# Code instead of Spreadsheet

There are many reasons why data analysis should be performed using a language such as R or python over Excel but I'm constantly fighting with colleagues who refuse to adapt.

Here are five reasons to stop using Excel:

#### Reproducibility

It's very challenging to use what's been done before with a spreadsheet. You can make additional copies of a workbook but sooner or later the file naming convention is forgotten and you have no idea what you were working on a year ago.

#### Version Control

I've started applying git to all kids of work, not just programming. From a coding perspective if I can't keep a detailed log of what I've done and branch to try new things I'm lost. Excel 2016 does seem to have some version control through the History pane but since I use Office 2010 at work it's a moot point. Version control is essential when you're working with anything that might break.

#### Testing

Without built-in tests how can you be sure youre analyses are correct? All too often we find systematic mistakes in spreadsheets. This generally arises from a cut-and-paste operation to an incorrect cell, mixing relative and absolute cell references or not updating a formula from a older spreadsheet version. Breaking a problem into chunks, programming the chunks as functions and running unit tests on those functions will help eradicate any bugs. A few favorite examples

- Panko’s analysis of 13 field audits suggested that 94% of spreadsheets contained errors and 5.2% of cells were questionable. (Stephen G. Powell, Kenneth R. Baker and Barry Lawson, 12/01/2007. “A Critical Review of the Literature on Spreadsheet Errors”. Tuck School of Business at Darthmouth College)
- The report on J.P. Morgan Chase $6 billion derivatives trading loss points to an unnamed overworked staffer in London who copied and pasted the wrong figures into an Excel spreadsheet, throwing the firm’s risk models out of whack.
- One in five papers published genetics papers from 2005-2015 (3600 papers, 18 journals) contain errors due to Excel autoformatting Genome Biology, 2016, 17, 177

#### Maintainability

I work in Analytical Chemistry and often deal with assay data - essentially a block of data which could be summarized as *s* samples each run *r* times against *f* features. Changing *r* from two repeat samples to three in Excel is challenging and generally requires adding additional columns and reapplying formulae. This is much more amenable in a programming paradigm where formulae can be much more flexible and account for future changes.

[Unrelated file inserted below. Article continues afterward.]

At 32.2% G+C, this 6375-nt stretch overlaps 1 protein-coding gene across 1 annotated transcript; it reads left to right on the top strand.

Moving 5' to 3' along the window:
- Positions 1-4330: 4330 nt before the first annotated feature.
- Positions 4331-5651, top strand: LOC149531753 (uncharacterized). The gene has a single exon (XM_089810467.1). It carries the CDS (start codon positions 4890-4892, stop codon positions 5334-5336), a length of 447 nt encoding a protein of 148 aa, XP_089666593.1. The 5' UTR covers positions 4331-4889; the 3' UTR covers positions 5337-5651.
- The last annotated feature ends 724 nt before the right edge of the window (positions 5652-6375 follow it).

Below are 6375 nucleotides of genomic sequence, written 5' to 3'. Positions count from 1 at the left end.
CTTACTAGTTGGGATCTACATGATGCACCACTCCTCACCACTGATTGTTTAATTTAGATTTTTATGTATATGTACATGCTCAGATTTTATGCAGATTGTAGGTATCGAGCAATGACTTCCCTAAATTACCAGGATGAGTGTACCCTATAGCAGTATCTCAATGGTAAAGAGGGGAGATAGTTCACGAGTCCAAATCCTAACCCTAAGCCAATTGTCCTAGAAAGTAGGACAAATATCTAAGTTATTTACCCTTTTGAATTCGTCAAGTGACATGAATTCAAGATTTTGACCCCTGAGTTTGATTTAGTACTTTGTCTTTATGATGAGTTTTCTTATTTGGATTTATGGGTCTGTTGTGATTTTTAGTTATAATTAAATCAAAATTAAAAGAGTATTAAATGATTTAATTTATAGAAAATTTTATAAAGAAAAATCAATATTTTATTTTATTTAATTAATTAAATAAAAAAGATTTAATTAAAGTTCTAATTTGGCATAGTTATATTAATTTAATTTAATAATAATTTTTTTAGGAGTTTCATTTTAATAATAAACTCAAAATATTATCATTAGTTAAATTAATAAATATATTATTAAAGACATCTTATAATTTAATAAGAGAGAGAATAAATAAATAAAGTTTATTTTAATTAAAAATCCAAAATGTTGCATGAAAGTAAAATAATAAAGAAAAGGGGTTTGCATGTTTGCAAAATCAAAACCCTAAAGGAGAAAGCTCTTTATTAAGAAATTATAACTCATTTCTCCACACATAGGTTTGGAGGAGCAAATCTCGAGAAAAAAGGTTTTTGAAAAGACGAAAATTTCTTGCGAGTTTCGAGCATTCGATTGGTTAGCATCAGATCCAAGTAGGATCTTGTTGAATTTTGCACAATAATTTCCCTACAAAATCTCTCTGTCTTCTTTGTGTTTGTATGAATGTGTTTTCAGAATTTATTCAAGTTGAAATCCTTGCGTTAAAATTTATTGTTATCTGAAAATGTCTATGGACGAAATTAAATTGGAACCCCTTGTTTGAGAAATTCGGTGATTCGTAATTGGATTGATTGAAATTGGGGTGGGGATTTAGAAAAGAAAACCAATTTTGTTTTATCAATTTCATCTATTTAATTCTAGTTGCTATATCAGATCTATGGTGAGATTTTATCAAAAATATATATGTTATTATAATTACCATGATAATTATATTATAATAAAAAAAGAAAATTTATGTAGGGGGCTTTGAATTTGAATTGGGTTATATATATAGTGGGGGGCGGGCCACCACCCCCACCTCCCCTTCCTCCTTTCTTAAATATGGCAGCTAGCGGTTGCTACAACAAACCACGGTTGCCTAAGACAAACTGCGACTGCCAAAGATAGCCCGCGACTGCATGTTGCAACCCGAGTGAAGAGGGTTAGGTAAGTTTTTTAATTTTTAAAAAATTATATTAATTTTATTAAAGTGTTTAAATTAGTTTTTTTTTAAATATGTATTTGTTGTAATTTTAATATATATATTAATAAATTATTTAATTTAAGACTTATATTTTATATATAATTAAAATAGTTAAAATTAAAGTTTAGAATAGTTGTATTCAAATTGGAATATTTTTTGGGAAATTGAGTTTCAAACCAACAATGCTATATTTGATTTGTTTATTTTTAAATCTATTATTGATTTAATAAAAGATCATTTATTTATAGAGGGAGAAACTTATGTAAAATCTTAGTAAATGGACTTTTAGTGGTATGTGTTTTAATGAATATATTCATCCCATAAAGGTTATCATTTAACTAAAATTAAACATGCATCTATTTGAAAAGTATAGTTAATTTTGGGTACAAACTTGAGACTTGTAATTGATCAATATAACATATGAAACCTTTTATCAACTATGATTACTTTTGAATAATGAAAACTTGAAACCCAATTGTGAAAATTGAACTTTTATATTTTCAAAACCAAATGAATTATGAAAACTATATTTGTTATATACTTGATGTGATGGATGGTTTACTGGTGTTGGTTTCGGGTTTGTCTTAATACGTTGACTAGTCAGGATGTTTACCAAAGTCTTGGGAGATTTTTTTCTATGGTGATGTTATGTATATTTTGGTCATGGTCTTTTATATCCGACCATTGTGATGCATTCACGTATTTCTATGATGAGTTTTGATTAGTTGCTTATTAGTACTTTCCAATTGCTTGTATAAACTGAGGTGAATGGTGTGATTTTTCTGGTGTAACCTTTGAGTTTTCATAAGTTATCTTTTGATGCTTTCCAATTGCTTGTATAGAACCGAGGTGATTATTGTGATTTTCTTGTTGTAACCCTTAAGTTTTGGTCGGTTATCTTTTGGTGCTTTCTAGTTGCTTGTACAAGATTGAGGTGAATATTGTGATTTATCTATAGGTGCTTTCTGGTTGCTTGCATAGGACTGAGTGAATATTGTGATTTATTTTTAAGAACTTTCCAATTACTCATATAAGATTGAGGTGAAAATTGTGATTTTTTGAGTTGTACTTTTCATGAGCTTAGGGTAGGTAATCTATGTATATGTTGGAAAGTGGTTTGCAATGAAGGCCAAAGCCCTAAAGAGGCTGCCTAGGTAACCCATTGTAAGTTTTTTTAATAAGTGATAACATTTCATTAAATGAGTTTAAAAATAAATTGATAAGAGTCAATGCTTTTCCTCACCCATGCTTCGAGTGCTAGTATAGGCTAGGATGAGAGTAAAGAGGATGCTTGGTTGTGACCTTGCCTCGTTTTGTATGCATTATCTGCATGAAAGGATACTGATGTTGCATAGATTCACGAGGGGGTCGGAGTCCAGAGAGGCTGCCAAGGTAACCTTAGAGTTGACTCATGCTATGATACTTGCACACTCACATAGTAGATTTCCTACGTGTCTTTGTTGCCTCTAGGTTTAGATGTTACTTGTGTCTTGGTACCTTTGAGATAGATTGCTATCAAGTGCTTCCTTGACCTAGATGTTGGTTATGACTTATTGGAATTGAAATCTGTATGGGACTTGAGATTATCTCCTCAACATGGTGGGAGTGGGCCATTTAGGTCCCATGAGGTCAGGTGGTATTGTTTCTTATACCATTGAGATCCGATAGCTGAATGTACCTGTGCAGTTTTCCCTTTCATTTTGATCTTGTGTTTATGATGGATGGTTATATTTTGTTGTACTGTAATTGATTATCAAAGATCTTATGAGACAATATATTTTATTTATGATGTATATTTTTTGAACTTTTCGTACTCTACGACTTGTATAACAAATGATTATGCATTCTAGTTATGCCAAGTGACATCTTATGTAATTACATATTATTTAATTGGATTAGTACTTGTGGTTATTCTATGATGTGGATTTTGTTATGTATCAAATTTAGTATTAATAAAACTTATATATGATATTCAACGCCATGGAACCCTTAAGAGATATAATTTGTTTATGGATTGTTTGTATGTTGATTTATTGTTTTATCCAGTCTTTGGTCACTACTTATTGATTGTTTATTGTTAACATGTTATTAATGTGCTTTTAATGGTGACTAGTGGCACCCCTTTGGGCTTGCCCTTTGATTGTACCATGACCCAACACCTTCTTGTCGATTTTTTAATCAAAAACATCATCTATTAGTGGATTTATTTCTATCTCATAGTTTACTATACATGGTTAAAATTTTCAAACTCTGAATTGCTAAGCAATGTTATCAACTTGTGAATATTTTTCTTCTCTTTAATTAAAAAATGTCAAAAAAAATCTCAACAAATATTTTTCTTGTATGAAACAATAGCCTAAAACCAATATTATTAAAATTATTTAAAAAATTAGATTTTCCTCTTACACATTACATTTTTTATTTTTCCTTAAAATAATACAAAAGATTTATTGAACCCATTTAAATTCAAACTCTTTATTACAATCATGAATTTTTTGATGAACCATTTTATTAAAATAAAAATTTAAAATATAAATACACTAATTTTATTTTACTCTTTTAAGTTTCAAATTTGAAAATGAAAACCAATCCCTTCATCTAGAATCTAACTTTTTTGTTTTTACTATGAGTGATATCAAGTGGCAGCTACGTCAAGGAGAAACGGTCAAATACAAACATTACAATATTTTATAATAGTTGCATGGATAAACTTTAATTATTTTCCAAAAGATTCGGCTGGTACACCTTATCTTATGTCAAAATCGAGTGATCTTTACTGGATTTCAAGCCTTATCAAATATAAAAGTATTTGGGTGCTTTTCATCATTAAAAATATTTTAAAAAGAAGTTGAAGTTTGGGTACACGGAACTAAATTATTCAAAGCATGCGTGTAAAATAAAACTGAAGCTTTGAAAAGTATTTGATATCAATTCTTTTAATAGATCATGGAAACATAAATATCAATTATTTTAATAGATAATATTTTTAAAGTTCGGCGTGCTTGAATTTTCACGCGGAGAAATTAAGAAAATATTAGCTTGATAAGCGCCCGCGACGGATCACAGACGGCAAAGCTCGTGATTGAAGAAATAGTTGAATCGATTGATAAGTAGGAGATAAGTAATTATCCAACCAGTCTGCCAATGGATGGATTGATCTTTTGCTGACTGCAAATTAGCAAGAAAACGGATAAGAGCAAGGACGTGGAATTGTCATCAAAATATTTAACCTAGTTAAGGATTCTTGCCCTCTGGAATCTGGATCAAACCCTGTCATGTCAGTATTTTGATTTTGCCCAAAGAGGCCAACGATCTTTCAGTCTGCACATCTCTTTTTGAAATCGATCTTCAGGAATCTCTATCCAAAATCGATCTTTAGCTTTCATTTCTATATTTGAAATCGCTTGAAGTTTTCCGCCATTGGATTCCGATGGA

In addition, it's far easier to write and maintain functions under R or python that Excel. The last significant change in VBA was around 2000.

#### Numerical Accuracy

Numerical accuracy can be an issue for any computing system. The way floating point values are stored has always meant that we have to be careful with rounding and comparing to zero. One particular anomoly has been identified with Excel, however. An old thread at https://office-watch.com/2008/excel-sum-anomaly/ highlights a typical floating point issue. Adding a list of numbers does not exactly equal zero. This is expected since numbers are stored using a limited number of binary digits. What's interesting is if you take the same column of numbers and order them numerically (high to low or low to high) they do equate to exactly zero. It appears that the result is dependent on the order of the numbers and refutes the commutativity of addition!

-127551.73 | -127551.73 | 103130.41 | |

103130.41 | 1568.90 | 9028.59 | |

1807.75 | 1794.71 | 7390.11 | |

7390.11 | 1807.75 | 2831.26 | |

9028.59 | 2831.26 | 1807.75 | |

2831.26 | 7390.11 | 1794.71 | |

1568.90 | 9028.59 | 1568.90 | |

1794.71 | 103130.41 | -127551.73 | |

SUM | 0.0000000000086402 | 0.0000000000000000 | 0.0000000000000000 |